History of the 'original' Shweshwe Fabric

The presence of indigo cloth in South Africa has a long and complex history. Its roots probably extend as far back as early Arab and Phoenician trade along the eastern seaboard before 2400BC. The arrival of indigo cloth emerged after the 1652 establishment of a seaport at the Cape of Good Hope. Slaves, soldiers, Khoi-san, and Voortrekker women were clothed in indigo, and there is also evidence of floral printed indigo. Much of the early indigo cloth at the Cape was from India and Holland. Natural indigo dye was obtained from the Leguminous Genus, Indigofera plant. During the 18th-19th century European textile manufacturers developed a block and discharge printing style on indigo cotton fabric. In 1862 a German chemist developed synthetic indigo. In the 18th century Discharge printed indigo was manufactured and printed in Czechoslovakia and Hungary by Gustav Deutsch, and much of this cloth entered the South African market. In the 1930s he emigrated to Britain and established a factory in Lancashire. This factory, machinery and expertise was later purchased by Blue Printers Ltd, in Wigan. Such was the demand for this fabric that eventually there were four companies producing this print style, the largest being Spruce Manufacturing who produced the most popular brand name, Three Cats, which was exported to South Africa.

In the early 1840s French missionaries presented Moshoeshoe 1 with a gift of indigo printed cloth, establishing a cloth preference that grew during the 19th century, and still prevails today, hence the term shoeshoe or isishweshwe. Further, German settlers to the Eastern Cape in 1858 often elected to wear the Blue Print that was widely available as a trade cloth and echoed the Blaudruk that they were familiar with in Germany. Xhosa women gradually added what they termed Ujamani to their red blanket clothing. The mission-educated African women absorbed European clothing styles enjoying the blue hue the indigo gave their skin.

The production of Indigo Discharge Printed Fabric in South Africa started in 1982 when Tootal (a UK based company) invested in Da Gama Textiles. Blue Print was then produced under the Trade Mark of Three Leopards, the South African version of the Three Cats trademark. Tootal also introduced a range named Toto, as well as two new colour ways – a rich chocolate brown and a vibrant red. In 1992 Da Gama purchased the sole rights to own and print the branded Three Cats range of designs, and had all the copper rollers shipped out to the Zwelitsha plant.

          

Three Cats Shweshwe produced by da Gama, South Africa.

To date Da Gama Textiles still produces the original ‘German Print’, ‘Ujamani’ or ‘Shweshwe’ at the Zwelitsha factory in the Eastern Cape. The process is still done traditionally whereby fabric is passed under copper rollers which have patterns etched on the surface, allowing the transfer of a weak discharge solution onto the fabric. Subsequent unique finishing processes create the distinctively intricate all-over prints and beautiful panels.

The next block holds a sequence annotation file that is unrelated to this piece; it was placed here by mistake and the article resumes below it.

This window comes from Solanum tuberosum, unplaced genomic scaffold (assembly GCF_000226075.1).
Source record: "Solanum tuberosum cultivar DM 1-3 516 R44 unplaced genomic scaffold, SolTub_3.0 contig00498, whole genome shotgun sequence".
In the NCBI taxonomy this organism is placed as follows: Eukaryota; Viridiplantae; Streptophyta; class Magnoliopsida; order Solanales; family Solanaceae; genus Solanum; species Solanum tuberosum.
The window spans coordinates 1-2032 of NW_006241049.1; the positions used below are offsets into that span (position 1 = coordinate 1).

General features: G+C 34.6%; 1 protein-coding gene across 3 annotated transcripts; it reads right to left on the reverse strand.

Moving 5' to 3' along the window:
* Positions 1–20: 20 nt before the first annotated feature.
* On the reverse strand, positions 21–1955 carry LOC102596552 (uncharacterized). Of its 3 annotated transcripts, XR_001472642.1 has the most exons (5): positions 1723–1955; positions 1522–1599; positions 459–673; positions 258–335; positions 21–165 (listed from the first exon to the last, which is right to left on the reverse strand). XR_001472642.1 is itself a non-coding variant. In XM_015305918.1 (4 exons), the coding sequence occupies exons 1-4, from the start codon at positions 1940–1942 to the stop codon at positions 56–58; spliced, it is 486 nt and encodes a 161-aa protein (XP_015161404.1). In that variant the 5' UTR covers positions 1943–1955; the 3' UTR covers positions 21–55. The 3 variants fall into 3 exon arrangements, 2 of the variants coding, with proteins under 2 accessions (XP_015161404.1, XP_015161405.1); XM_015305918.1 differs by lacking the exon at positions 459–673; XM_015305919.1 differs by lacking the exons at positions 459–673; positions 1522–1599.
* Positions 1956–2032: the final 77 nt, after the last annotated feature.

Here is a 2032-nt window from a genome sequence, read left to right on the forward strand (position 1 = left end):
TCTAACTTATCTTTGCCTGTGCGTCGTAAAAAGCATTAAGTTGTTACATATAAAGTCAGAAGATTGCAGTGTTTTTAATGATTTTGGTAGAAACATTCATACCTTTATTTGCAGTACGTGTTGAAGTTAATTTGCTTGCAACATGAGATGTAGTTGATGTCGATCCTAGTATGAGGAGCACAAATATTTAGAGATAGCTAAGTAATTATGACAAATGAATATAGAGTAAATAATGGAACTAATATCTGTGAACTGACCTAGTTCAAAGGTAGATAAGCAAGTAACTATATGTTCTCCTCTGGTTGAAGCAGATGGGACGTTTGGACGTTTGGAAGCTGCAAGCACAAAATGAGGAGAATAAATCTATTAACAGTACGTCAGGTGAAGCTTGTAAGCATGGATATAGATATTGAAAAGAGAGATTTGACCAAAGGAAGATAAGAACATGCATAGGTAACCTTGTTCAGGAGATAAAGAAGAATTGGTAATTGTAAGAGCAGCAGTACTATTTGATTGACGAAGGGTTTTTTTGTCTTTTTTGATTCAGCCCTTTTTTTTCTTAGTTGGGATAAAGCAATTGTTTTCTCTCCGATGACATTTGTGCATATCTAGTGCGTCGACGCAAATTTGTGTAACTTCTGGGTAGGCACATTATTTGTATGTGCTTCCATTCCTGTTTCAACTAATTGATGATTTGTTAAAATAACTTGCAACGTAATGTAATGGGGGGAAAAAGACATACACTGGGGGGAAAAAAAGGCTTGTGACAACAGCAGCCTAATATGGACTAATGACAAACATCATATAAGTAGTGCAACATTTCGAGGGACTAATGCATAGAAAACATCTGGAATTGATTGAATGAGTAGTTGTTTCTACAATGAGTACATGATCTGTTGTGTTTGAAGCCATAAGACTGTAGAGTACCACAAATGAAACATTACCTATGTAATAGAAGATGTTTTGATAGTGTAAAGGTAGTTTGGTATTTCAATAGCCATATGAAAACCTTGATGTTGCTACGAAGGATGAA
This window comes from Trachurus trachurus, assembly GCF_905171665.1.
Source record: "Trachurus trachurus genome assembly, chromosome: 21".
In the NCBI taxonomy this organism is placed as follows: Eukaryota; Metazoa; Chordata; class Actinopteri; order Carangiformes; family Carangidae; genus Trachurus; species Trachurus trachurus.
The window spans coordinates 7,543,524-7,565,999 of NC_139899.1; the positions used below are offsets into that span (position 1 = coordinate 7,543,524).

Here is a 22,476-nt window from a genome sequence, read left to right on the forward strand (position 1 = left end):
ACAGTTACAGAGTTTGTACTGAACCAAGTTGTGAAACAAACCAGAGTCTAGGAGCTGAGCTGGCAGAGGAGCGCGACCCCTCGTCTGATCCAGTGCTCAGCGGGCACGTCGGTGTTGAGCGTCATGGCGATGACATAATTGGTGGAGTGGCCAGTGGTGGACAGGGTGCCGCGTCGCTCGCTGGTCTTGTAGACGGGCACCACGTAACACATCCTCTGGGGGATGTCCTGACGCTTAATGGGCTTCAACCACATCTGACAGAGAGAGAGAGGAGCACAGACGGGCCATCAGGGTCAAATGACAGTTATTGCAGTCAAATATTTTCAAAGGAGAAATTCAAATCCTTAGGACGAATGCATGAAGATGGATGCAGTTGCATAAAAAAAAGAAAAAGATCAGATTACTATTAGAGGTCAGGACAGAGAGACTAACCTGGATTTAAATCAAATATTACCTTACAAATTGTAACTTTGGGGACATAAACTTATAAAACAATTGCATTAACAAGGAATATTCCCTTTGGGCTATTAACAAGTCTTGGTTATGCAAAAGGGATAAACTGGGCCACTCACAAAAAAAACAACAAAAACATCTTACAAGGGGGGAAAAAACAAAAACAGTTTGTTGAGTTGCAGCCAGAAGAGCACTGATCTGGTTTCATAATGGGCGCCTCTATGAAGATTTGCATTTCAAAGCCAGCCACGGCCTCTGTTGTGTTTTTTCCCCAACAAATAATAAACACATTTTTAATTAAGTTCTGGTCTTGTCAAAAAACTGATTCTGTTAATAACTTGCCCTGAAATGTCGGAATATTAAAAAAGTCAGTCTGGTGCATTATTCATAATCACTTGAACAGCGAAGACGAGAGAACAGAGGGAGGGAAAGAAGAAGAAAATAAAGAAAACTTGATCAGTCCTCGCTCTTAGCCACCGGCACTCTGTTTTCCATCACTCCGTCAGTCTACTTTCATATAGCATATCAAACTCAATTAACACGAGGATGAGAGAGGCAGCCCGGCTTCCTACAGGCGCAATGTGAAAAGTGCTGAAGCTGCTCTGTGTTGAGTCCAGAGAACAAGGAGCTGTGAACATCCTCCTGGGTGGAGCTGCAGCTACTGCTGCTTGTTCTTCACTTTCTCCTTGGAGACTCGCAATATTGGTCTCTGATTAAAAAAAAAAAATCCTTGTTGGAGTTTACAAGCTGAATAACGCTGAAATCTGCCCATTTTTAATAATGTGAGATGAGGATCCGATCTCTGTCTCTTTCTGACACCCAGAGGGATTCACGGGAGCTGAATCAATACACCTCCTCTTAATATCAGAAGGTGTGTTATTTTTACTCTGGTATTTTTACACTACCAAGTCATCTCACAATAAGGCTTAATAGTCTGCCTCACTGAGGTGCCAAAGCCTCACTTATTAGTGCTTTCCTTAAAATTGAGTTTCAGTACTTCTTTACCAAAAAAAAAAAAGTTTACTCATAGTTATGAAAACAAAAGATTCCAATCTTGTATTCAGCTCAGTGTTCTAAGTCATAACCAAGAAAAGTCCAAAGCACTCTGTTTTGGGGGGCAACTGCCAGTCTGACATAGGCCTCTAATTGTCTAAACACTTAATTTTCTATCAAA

The common trademarks or brands, Three Cats, Three Leopards, and Toto 6 Star are authenticated by a backstamp on the fabric. Users are skilled at verifying the fabric’s authenticity by touch, smell, and taste to ensure they are purchasing the genuine fabric and not reproduction or fake cloth. The indigo also fades with washing in a similar manner to denim. The Three Cats range is sourced from a closed library of designs whereas the Three Leopards range introduces new designs on a regular basis. Isishweshwe has a distinctive prewash stiffness and smell: the answer lies in its production and history, when during the long sea voyage from the UK to South Africa, starch was used to preserve the fabric from the elements and gave it a characteristic stiffness. After washing, the stiffness disappears to leave behind a beautiful soft cotton fabric.

Authenticity Three Cats trademark found on the reverse side of all

'original' Shweshwe fabrics.

The typical use of the fabric is for traditional ceremonies in the rural areas, thus ensuring a constant demand for this particular fabric. In certain cases, special designs are produced for important occasions such as royal birthdays and national festivals. Today this fabric has become fashionable beyond its traditional sphere of usage, and praise must go to our young South African designers for their renewed interest in this traditional national heritage. (extracted and courtesy of da Gama Textiles)

Authentic Shweshwe fabrics are printed in 90 cm widths and are recognised by its uniquely starched texture and smell; with the Three Cats trademark 'backstamp' printed onto the reverse solid colour side of the fabric.

Contemporary Shweshwe ‘South African cloth’ comes in an exciting array of vibrant colours, including the original indigo colour, and in a multitude of patterns making it very popular with dressmakers which has been seen on the catwalks of Paris. A range of homewares are also produced using this unique 'heritage' material.

 

Examples of modern Shweshwe fabric samples